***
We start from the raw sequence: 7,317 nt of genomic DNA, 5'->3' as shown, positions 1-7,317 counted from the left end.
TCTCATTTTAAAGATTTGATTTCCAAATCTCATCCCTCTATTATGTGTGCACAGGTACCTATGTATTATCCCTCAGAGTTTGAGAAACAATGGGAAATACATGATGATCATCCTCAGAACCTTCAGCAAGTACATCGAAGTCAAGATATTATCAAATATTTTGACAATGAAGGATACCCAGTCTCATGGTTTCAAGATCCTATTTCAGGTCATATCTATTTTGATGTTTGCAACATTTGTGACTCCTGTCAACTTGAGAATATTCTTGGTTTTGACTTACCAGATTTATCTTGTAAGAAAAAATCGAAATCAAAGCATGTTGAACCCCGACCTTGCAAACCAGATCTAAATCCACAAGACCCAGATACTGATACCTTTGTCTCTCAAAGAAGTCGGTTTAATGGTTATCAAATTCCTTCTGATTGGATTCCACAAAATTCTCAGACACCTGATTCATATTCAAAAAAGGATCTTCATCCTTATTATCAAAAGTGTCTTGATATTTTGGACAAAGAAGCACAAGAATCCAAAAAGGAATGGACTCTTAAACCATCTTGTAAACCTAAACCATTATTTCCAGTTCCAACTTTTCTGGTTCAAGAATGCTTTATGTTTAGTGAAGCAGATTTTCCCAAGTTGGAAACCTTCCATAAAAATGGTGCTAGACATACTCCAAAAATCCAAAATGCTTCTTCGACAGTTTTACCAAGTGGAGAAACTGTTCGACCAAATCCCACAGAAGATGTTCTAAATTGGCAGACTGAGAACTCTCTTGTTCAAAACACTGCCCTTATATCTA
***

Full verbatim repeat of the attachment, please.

We start from the raw sequence: 7,317 nt of genomic DNA, 5'->3' as shown, positions 1-7,317 counted from the left end.
TCTCATTTTAAAGATTTGATTTCCAAATCTCATCCCTCTATTATGTGTGCACAGGTACCTATGTATTATCCCTCAGAGTTTGAGAAACAATGGGAAATACATGATGATCATCCTCAGAACCTTCAGCAAGTACATCGAAGTCAAGATATTATCAAATATTTTGACAATGAAGGATACCCAGTCTCATGGTTTCAAGATCCTATTTCAGGTCATATCTATTTTGATGTTTGCAACATTTGTGACTCCTGTCAACTTGAGAATATTCTTGGTTTTGACTTACCAGATTTATCTTGTAAGAAAAAATCGAAATCAAAGCATGTTGAACCCCGACCTTGCAAACCAGATCTAAATCCACAAGACCCAGATACTGATACCTTTGTCTCTCAAAGAAGTCGGTTTAATGGTTATCAAATTCCTTCTGATTGGATTCCACAAAATTCTCAGACACCTGATTCATATTCAAAAAAGGATCTTCATCCTTATTATCAAAAGTGTCTTGATATTTTGGACAAAGAAGCACAAGAATCCAAAAAGGAATGGACTCTTAAACCATCTTGTAAACCTAAACCATTATTTCCAGTTCCAACTTTTCTGGTTCAAGAATGCTTTATGTTTAGTGAAGCAGATTTTCCCAAGTTGGAAACCTTCCATAAAAATGGTGCTAGACATACTCCAAAAATCCAAAATGCTTCTTCGACAGTTTTACCAAGTGGAGAAACTGTTCGACCAAATCCCACAGAAGATGTTCTAAATTGGCAGACTGAGAACTCTCTTGTTCAAAACACTGCCCTTATATCTA